100 word reviews

Why 100 word reviews?

I wanted to better absorb, retain and summarise the important information from the books I read. I also want improve my ability to record this in a concise and succinct fashion. So 100 word reviews seemed like a good idea.


What a wonderful world? – Marcus Chown

One word: Belittling

The other 99: But not in a negative way. A lot of the topics covered just involved thinking that puts in perspective how insignificant many things are. Some feelings of “what’s the point” arose in me sometimes when reading. Marcus introduces himself as a man who can explain complex topics to a layman well; and he does a relatively good job. However he misses the mark quite a few times, eg. poor analogies and switching between technical jargon without equating the synonymatic words prior. Overall, the book give a good introduction into all the different facets that make up our wonderful world.

The Kite Runner – Khaled Hosseini

One word: Fascinating

The other 99: Only after a third of the book did the story get me involved. Interesting look into the life of Afghanis during the Afghan-Soviet War and succeeding conflicts. It lead me to research some more into the happenings of Afganistan where previously all information had come from mainstream media for me. Some parts of the story seem rushed to me and Khaled could have spent some more pages exploring the story some more. The story is said to be fiction however a part of me thinks the story is based on true events which I believe leads to its compellence.

Sprawlball -Kirk Goldsberry

One word: Underwhelming.

The other 99: Perhaps this book was too hyped up for me but as new basketball fan and analytics buff I was not a huge fan. Between the typos, inconsistencies and the superfluous, repetitive content there was only a few gems I found in this book. Additionally, a base background knowledge in the NBA is required before reading as plenty of jargon and player’s names are thrown around. A couple of the diagrams and the final chapter are a welcome change from the majority of the book. Overall, Goldsberry has extracted interesting insights from the NBA data but his storytelling is lacking.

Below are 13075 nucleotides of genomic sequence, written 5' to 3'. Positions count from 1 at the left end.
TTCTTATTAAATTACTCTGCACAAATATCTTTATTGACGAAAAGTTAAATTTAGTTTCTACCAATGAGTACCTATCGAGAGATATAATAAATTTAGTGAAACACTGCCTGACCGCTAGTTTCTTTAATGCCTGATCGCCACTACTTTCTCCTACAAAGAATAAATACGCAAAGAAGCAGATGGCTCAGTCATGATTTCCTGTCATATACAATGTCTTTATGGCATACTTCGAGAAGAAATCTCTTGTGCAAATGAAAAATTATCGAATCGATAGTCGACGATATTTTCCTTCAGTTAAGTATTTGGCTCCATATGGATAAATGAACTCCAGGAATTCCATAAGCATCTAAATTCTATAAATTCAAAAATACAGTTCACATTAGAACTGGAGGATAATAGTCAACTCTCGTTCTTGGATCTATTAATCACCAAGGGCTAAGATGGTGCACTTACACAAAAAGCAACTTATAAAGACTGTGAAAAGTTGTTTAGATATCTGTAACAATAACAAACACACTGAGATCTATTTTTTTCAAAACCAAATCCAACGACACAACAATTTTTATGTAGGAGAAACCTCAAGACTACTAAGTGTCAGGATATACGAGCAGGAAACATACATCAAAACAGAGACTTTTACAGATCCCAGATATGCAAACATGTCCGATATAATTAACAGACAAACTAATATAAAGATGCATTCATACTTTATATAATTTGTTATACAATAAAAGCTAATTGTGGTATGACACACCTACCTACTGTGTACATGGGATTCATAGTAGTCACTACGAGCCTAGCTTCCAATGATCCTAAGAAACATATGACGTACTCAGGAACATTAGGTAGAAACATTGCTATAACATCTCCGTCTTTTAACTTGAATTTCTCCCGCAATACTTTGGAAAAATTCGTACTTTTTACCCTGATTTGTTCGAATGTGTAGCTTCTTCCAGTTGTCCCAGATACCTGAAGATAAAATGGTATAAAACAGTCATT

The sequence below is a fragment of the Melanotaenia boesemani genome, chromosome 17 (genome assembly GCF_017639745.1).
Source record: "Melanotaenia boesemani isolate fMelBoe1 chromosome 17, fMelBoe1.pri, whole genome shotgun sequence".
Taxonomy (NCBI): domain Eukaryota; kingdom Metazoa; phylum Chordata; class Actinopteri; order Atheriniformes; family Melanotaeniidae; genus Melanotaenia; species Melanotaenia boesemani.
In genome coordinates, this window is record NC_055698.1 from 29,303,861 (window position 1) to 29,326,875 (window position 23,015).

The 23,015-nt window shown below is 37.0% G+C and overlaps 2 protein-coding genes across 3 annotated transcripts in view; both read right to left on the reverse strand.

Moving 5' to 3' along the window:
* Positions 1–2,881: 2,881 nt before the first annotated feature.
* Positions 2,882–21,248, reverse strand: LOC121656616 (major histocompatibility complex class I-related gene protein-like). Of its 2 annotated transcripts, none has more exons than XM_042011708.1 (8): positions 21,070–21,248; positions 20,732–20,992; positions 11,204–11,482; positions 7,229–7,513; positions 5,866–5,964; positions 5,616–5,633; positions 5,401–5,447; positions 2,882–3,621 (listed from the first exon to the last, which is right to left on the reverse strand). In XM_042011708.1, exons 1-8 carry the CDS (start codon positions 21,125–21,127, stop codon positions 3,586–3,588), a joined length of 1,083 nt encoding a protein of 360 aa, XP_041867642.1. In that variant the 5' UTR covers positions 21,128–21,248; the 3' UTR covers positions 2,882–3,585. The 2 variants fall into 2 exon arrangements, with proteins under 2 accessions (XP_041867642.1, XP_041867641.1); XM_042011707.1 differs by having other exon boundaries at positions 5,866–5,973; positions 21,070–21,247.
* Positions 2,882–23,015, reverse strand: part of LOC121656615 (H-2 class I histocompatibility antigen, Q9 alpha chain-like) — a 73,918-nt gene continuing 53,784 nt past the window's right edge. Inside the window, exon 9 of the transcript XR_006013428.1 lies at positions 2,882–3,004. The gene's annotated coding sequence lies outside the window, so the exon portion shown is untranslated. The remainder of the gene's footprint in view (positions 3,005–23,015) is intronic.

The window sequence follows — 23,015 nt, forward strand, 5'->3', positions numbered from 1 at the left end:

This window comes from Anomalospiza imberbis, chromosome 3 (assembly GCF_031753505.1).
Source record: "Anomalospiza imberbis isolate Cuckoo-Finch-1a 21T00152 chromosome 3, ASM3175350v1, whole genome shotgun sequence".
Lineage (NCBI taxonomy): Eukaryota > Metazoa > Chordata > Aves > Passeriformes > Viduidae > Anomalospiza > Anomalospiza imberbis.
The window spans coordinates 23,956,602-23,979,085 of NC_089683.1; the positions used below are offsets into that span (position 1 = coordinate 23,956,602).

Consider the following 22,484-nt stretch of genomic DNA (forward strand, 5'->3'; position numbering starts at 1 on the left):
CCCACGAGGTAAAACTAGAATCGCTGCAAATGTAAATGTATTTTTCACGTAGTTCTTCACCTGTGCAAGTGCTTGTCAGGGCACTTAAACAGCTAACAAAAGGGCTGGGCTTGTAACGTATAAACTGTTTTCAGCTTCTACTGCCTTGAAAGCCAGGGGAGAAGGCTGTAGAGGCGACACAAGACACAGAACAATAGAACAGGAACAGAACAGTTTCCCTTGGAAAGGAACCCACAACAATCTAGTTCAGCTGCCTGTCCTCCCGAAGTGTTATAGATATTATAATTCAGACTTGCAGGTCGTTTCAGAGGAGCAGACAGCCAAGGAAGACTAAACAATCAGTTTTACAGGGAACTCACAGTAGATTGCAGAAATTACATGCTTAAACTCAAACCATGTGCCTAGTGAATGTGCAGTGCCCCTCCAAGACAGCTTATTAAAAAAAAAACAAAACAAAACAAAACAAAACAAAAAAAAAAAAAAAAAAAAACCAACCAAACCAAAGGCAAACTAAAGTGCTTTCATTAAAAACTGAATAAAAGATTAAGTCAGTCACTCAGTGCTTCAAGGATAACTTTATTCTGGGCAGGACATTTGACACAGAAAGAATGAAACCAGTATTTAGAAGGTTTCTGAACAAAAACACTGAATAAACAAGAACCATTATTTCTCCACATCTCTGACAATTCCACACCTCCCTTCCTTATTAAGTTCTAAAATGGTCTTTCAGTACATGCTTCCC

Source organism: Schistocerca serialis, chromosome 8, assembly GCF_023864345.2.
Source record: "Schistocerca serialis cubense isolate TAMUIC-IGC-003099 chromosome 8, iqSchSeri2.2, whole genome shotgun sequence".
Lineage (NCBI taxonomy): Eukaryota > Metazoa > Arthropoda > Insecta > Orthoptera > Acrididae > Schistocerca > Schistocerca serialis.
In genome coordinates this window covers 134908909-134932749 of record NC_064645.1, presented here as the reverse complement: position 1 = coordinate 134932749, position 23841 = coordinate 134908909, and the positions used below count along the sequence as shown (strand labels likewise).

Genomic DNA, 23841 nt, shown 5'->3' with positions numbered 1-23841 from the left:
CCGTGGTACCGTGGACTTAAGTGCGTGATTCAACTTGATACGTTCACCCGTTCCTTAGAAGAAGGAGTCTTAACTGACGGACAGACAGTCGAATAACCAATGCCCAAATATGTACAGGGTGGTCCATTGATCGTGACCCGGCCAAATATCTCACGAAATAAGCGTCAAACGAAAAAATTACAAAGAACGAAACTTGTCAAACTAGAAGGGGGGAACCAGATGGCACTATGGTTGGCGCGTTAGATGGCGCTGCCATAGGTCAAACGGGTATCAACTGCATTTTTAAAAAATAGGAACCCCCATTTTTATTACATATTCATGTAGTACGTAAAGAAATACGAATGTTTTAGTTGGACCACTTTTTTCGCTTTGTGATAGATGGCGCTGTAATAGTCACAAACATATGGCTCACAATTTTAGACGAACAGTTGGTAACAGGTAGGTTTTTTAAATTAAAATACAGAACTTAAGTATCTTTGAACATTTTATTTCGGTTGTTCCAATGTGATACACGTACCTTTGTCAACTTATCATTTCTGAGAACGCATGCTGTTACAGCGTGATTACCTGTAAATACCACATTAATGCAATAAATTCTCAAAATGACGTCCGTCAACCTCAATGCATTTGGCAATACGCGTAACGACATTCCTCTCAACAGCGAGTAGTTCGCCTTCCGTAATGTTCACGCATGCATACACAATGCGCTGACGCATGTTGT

Tools of Titans & Tribe of Mentors – Tim Ferriss

Note: I am combining this two books as their layout, questions and content are very similar and even overlap at times.

One word:

The other 99:

Man’s Search For Meaning – Viktor E. Frankl

One word: Meaningful.

The other 99: Part one is the astonishing story of Frankl’s time spent in Nazi concentration camps. He shares the experiences that he and other inmates went through while being imprisoned. Part two covers his introduction to logotherapy and how the “will to meaning” is why survivors of the camps where able to do so. Frankl expresses that having meaning allows one to persevere no matter the hardships. It is definitely an encouraging view that having meaning can trump any suffering experienced during life. It is only a short book, however some of the concepts required multiple readings due to their complexity.

1984 by George Orwell

One word: Disheartening.

The other 99: Despite being written over 70 years ago, many of Orwell’s allegories still ring true. The edition I read contained an afterword from Erich Fromm, which framed Orwell’s concepts as applying to Western governments, not just communist as one might initially think. I feel it is an important read these days, considering the amount of information governments and private corporations can collect and analyse for each person in the world. I believe it serves as a reminder of the potential future if the concept of “Big Brother” is allowed to flourish unchecked without any considerations for the effects on humanity.

Why we sleep? – Matthew Walker

One word: Scary.

The other 99:

Chicken Soup for the Soul – Jack Canfield & Mark Victor Hansen

One word:

The other 99: